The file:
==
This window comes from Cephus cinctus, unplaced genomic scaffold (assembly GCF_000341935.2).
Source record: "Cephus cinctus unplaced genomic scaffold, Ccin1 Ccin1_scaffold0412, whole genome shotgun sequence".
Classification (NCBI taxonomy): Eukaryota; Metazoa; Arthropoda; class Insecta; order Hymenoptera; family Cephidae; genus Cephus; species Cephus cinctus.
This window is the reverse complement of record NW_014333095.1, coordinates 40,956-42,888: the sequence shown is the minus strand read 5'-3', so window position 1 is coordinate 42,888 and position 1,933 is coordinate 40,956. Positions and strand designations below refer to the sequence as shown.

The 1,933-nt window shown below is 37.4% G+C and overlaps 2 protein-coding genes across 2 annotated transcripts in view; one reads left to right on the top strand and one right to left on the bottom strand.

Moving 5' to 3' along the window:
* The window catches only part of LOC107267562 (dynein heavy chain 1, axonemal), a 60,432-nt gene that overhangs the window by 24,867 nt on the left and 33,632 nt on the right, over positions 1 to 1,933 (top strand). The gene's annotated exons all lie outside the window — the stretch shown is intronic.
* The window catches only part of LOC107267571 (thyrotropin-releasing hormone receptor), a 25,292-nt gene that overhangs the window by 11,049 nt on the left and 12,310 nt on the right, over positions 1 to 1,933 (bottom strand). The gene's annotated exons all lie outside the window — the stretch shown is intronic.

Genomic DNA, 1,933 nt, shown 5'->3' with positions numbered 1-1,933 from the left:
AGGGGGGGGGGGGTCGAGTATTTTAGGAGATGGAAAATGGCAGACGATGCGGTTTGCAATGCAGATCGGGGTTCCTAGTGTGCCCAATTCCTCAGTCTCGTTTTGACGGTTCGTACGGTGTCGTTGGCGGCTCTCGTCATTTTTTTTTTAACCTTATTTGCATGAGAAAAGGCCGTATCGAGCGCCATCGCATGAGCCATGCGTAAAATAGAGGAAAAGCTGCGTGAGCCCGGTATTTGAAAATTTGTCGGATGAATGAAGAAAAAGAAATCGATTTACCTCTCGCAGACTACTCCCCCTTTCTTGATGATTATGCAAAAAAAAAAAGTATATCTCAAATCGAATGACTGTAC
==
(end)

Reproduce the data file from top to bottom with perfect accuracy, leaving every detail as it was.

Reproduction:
This window comes from Cephus cinctus, unplaced genomic scaffold (assembly GCF_000341935.2).
Source record: "Cephus cinctus unplaced genomic scaffold, Ccin1 Ccin1_scaffold0412, whole genome shotgun sequence".
Classification (NCBI taxonomy): Eukaryota; Metazoa; Arthropoda; class Insecta; order Hymenoptera; family Cephidae; genus Cephus; species Cephus cinctus.
This window is the reverse complement of record NW_014333095.1, coordinates 40,956-42,888: the sequence shown is the minus strand read 5'-3', so window position 1 is coordinate 42,888 and position 1,933 is coordinate 40,956. Positions and strand designations below refer to the sequence as shown.

The 1,933-nt window shown below is 37.4% G+C and overlaps 2 protein-coding genes across 2 annotated transcripts in view; one reads left to right on the top strand and one right to left on the bottom strand.

Moving 5' to 3' along the window:
* The window catches only part of LOC107267562 (dynein heavy chain 1, axonemal), a 60,432-nt gene that overhangs the window by 24,867 nt on the left and 33,632 nt on the right, over positions 1 to 1,933 (top strand). The gene's annotated exons all lie outside the window — the stretch shown is intronic.
* The window catches only part of LOC107267571 (thyrotropin-releasing hormone receptor), a 25,292-nt gene that overhangs the window by 11,049 nt on the left and 12,310 nt on the right, over positions 1 to 1,933 (bottom strand). The gene's annotated exons all lie outside the window — the stretch shown is intronic.

Genomic DNA, 1,933 nt, shown 5'->3' with positions numbered 1-1,933 from the left:
AGGGGGGGGGGGGTCGAGTATTTTAGGAGATGGAAAATGGCAGACGATGCGGTTTGCAATGCAGATCGGGGTTCCTAGTGTGCCCAATTCCTCAGTCTCGTTTTGACGGTTCGTACGGTGTCGTTGGCGGCTCTCGTCATTTTTTTTTTAACCTTATTTGCATGAGAAAAGGCCGTATCGAGCGCCATCGCATGAGCCATGCGTAAAATAGAGGAAAAGCTGCGTGAGCCCGGTATTTGAAAATTTGTCGGATGAATGAAGAAAAAGAAATCGATTTACCTCTCGCAGACTACTCCCCCTTTCTTGATGATTATGCAAAAAAAAAAAGTATATCTCAAATCGAATGACTGTAC